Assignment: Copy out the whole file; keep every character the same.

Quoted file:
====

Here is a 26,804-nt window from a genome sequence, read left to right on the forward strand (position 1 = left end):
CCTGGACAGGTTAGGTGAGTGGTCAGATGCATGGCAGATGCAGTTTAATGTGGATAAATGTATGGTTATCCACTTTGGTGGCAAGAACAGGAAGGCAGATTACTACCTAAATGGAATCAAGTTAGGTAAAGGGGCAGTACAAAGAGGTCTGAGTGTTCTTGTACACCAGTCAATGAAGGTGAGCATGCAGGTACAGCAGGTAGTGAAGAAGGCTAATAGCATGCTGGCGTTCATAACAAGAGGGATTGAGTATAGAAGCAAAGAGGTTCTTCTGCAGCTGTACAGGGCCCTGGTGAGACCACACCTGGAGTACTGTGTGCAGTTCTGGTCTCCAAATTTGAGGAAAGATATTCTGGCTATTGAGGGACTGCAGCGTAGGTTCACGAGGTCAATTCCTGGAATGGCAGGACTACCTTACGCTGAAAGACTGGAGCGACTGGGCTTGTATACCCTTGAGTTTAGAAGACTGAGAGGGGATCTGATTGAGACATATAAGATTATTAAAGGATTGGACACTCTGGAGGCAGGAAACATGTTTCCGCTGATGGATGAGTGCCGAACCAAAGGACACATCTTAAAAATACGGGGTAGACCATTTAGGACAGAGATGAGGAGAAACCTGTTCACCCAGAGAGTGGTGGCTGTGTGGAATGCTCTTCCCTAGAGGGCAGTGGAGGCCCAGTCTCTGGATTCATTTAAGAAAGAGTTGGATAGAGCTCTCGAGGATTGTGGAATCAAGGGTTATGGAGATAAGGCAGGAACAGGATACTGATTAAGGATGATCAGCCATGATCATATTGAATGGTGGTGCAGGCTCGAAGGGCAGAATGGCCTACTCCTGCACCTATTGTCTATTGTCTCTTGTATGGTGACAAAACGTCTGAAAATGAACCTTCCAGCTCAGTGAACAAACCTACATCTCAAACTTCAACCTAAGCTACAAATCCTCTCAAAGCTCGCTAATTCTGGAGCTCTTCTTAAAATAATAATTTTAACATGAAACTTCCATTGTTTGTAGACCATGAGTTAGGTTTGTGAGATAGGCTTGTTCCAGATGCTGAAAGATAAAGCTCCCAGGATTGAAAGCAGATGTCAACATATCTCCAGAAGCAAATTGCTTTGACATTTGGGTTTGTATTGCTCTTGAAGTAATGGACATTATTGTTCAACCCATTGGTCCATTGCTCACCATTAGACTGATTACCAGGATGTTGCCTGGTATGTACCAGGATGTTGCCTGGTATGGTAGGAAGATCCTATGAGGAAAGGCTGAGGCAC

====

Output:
Here is a 26,804-nt window from a genome sequence, read left to right on the forward strand (position 1 = left end):
CCTGGACAGGTTAGGTGAGTGGTCAGATGCATGGCAGATGCAGTTTAATGTGGATAAATGTATGGTTATCCACTTTGGTGGCAAGAACAGGAAGGCAGATTACTACCTAAATGGAATCAAGTTAGGTAAAGGGGCAGTACAAAGAGGTCTGAGTGTTCTTGTACACCAGTCAATGAAGGTGAGCATGCAGGTACAGCAGGTAGTGAAGAAGGCTAATAGCATGCTGGCGTTCATAACAAGAGGGATTGAGTATAGAAGCAAAGAGGTTCTTCTGCAGCTGTACAGGGCCCTGGTGAGACCACACCTGGAGTACTGTGTGCAGTTCTGGTCTCCAAATTTGAGGAAAGATATTCTGGCTATTGAGGGACTGCAGCGTAGGTTCACGAGGTCAATTCCTGGAATGGCAGGACTACCTTACGCTGAAAGACTGGAGCGACTGGGCTTGTATACCCTTGAGTTTAGAAGACTGAGAGGGGATCTGATTGAGACATATAAGATTATTAAAGGATTGGACACTCTGGAGGCAGGAAACATGTTTCCGCTGATGGATGAGTGCCGAACCAAAGGACACATCTTAAAAATACGGGGTAGACCATTTAGGACAGAGATGAGGAGAAACCTGTTCACCCAGAGAGTGGTGGCTGTGTGGAATGCTCTTCCCTAGAGGGCAGTGGAGGCCCAGTCTCTGGATTCATTTAAGAAAGAGTTGGATAGAGCTCTCGAGGATTGTGGAATCAAGGGTTATGGAGATAAGGCAGGAACAGGATACTGATTAAGGATGATCAGCCATGATCATATTGAATGGTGGTGCAGGCTCGAAGGGCAGAATGGCCTACTCCTGCACCTATTGTCTATTGTCTCTTGTATGGTGACAAAACGTCTGAAAATGAACCTTCCAGCTCAGTGAACAAACCTACATCTCAAACTTCAACCTAAGCTACAAATCCTCTCAAAGCTCGCTAATTCTGGAGCTCTTCTTAAAATAATAATTTTAACATGAAACTTCCATTGTTTGTAGACCATGAGTTAGGTTTGTGAGATAGGCTTGTTCCAGATGCTGAAAGATAAAGCTCCCAGGATTGAAAGCAGATGTCAACATATCTCCAGAAGCAAATTGCTTTGACATTTGGGTTTGTATTGCTCTTGAAGTAATGGACATTATTGTTCAACCCATTGGTCCATTGCTCACCATTAGACTGATTACCAGGATGTTGCCTGGTATGTACCAGGATGTTGCCTGGTATGGTAGGAAGATCCTATGAGGAAAGGCTGAGGCAC